Owning a business means you may have creative ways to help save for your kids’ education.
With the average cost of tuition tipping $35,000 per year, saving early and consistently is the best way to meet your future goals. Let’s look at how medical practice owners can start saving for their children’s college expenses.
Save In a 529 Plan
A 529 plan is a state-sponsored education vehicle that operates similarly to a Roth 410(k) or Roth IRA. With a 529 plan, you contribute with after-tax dollars, funds grow tax-free, and distributions for qualified education expenses remain tax-free.
This type of savings vehicle has no annual limit, but contributions must stay within the gift tax limit of $16,000 for 2022 if you don’t want to report them to the IRS. Most also have lifetime limits of around $500,000—the actual amount depends on the state.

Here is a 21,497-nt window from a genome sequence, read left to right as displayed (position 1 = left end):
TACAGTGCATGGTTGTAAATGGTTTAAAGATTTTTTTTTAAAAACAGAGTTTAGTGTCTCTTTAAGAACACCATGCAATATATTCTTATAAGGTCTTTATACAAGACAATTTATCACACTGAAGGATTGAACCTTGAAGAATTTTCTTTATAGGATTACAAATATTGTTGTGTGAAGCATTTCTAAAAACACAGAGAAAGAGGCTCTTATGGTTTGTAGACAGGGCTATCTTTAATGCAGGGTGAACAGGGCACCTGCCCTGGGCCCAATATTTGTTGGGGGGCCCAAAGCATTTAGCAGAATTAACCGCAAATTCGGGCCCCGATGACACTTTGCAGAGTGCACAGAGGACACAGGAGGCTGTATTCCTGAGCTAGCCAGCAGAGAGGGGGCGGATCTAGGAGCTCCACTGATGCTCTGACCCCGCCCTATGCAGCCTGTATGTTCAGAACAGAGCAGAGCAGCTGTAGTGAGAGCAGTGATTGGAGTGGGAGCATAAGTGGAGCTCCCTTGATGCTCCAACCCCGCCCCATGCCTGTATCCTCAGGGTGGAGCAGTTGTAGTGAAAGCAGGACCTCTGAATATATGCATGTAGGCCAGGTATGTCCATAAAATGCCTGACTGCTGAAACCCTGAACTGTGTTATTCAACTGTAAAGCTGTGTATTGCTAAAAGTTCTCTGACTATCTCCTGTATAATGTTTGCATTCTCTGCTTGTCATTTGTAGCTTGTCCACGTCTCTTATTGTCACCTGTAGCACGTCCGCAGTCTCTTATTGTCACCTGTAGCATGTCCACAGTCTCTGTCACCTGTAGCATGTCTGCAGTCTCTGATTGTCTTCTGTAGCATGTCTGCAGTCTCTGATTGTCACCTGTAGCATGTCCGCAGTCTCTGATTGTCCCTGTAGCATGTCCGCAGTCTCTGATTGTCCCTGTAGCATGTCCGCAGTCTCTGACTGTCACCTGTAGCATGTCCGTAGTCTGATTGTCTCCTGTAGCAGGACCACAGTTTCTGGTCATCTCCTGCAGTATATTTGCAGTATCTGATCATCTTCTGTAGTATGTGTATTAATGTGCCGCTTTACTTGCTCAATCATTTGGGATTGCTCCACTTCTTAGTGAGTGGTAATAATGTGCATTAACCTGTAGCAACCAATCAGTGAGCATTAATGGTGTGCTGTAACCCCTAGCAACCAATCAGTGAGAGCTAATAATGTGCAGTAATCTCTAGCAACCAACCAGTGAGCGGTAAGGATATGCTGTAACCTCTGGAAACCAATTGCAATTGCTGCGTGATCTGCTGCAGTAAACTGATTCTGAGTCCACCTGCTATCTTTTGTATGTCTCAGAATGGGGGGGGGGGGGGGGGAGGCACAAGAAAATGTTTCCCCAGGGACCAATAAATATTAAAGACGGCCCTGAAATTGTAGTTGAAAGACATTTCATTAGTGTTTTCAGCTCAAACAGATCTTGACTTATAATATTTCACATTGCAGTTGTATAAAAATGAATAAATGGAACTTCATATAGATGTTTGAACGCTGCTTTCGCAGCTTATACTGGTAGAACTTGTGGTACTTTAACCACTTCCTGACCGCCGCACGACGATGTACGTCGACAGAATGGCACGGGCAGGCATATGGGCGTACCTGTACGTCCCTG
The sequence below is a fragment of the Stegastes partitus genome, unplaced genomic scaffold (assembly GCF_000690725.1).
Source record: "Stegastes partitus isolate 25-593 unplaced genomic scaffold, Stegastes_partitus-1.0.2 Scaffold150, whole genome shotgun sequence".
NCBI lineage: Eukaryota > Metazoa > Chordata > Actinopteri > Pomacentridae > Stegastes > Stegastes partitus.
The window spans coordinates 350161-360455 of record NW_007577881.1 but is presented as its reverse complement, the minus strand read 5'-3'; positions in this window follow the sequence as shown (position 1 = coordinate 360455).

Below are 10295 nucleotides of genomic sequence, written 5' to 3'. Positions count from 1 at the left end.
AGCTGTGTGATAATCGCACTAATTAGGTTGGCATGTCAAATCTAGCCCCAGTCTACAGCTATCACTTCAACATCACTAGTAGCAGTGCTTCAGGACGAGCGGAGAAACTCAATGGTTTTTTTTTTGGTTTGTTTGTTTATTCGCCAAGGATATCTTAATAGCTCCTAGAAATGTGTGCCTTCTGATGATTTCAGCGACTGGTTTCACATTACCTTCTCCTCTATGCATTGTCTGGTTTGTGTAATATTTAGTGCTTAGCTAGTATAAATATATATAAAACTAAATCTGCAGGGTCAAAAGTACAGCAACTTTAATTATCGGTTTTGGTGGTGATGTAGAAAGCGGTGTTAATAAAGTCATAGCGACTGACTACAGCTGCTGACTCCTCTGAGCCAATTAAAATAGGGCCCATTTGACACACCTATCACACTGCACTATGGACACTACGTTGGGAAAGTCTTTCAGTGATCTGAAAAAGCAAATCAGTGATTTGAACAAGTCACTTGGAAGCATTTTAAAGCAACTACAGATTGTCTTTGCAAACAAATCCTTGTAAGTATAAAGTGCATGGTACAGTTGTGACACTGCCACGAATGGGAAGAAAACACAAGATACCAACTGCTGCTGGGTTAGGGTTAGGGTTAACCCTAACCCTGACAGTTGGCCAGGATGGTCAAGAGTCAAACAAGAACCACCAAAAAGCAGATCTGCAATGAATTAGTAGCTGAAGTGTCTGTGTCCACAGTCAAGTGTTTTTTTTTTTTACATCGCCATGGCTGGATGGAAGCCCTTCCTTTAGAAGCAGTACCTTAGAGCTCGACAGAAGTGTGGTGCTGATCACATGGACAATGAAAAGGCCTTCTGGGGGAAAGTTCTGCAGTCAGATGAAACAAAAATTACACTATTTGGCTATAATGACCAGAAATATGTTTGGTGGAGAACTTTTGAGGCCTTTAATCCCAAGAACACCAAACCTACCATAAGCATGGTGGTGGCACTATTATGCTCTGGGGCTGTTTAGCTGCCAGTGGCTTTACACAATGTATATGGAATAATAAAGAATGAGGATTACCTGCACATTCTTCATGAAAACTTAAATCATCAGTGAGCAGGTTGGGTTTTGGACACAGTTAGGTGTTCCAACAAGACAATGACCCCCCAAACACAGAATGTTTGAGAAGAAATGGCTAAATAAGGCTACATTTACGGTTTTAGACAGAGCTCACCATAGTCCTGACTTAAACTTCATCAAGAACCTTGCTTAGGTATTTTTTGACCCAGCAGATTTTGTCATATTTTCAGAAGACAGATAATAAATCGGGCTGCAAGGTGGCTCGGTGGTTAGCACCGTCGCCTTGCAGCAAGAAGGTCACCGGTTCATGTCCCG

529 Plans come in two flavors—college savings plans and prepaid tuition plans. A prepaid tuition plan allows you to pay for future college tuition at today’s rates. In contrast, a college savings plan lets you invest the funds and enjoy the benefits of compound interest for qualified costs at any school your child chooses.
College savings plans tend to be more popular largely because investments earn interest, and you can use the funds for all qualifying college costs, including room and board. With a prepaid tuition plan, you’re limited to tuition and other mandatory fees.
Fun fact: You don’t have to use your state’s 529 (though some offer tax incentives for doing so). In general, if your state charges income tax and there is a benefit for contributing to a 529 plan, it may be best to contribute you your state’s 529 plan.